In early March, most doctors in the United States had never seen a person sick with COVID-19. Four months later, nearly every emergency room and intensive care physician in the country is intimately familiar with the disease. In that time, they’ve learned a lot about how best to treat patients. But in some cases, they’re still taking the same approach they did in the spring.
“There’s so much that’s different, and so much that’s the same,” says Megan Ranney, an emergency physician and associate professor at the Brown University Department of Emergency Medicine.
For the first few months of the pandemic, recommendations for every incremental decision made in a hospital were changing faster than they ever have before. “You almost couldn’t keep up — from one day to the next, your practice would change and your protocols would change. It was really disorienting for doctors and nurses,” Ranney says.
Information spread between colleagues, through medical education blogs and podcasts, and on social media. Doctors talked about new research on Twitter and shared new strategies in Facebook groups and on WhatsApp. If a suggestion that floated by a doctor in a Facebook group was low-risk and seemed like it might be helpful, it could be put into practice immediately. “If it’s a small change, they could start using it the next day,” she says.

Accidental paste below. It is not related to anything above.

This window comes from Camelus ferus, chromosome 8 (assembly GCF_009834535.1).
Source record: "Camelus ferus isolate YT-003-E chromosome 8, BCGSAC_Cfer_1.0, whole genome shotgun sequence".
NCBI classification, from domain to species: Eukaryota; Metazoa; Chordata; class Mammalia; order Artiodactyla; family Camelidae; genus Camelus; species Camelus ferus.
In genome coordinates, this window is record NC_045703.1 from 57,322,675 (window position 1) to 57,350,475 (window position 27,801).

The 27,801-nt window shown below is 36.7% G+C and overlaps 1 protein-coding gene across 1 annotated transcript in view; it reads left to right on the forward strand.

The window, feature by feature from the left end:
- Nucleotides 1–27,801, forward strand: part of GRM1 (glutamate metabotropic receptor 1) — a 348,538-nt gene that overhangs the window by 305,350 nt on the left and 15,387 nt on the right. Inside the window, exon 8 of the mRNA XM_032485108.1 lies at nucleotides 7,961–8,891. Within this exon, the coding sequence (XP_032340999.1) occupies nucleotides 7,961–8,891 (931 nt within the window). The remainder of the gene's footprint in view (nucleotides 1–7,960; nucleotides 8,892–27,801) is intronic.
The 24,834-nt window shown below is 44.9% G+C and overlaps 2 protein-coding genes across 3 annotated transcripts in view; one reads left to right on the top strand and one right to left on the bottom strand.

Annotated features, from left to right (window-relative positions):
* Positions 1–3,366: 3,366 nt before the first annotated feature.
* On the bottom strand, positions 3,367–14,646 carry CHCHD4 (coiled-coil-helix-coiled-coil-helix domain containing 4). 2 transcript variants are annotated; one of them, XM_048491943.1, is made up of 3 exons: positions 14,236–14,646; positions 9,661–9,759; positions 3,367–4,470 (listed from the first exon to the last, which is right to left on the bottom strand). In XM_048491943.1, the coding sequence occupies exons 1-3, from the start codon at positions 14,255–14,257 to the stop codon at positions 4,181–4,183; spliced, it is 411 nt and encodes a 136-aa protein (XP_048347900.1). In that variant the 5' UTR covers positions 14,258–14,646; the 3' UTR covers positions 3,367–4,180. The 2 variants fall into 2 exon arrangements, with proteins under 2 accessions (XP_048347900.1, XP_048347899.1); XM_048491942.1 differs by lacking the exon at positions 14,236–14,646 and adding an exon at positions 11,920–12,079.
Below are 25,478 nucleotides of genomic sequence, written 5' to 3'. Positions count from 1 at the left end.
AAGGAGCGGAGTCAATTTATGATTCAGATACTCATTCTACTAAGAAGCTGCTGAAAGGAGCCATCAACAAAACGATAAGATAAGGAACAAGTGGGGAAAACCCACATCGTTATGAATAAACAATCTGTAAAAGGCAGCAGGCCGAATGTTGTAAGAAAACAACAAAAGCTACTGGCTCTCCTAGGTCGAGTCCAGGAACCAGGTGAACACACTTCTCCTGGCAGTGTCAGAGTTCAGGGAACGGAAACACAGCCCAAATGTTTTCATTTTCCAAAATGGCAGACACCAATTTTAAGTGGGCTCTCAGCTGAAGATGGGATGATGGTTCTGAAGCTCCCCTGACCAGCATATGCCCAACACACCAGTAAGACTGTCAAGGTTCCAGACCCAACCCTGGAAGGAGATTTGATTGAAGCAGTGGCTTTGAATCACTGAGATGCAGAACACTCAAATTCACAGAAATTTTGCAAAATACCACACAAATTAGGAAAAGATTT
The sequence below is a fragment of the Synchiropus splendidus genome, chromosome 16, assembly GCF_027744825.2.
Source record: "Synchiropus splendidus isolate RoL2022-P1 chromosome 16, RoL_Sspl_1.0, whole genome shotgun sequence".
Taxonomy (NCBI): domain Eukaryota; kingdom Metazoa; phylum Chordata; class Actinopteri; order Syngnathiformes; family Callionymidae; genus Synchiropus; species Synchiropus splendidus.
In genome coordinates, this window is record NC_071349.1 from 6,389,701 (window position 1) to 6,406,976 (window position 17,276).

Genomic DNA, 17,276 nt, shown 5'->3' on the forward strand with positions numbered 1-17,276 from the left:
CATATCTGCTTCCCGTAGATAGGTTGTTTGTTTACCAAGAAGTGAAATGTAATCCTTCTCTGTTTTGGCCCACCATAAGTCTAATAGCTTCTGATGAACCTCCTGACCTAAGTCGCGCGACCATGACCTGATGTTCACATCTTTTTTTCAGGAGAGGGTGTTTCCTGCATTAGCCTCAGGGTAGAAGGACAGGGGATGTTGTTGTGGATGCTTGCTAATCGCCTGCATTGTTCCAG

That’s how the now-common practice of asking patients with COVID-19 to flip onto their stomachs spread: through word-of-mouth and on social media. When someone is on their back, their organs squish their lungs and make it harder for their airways to fully expand. When someone is on their stomach, their lungs have more room to fill up with air. The advice started circulating through the medical community before there was a formal, published study on the practice. [Continue reading…]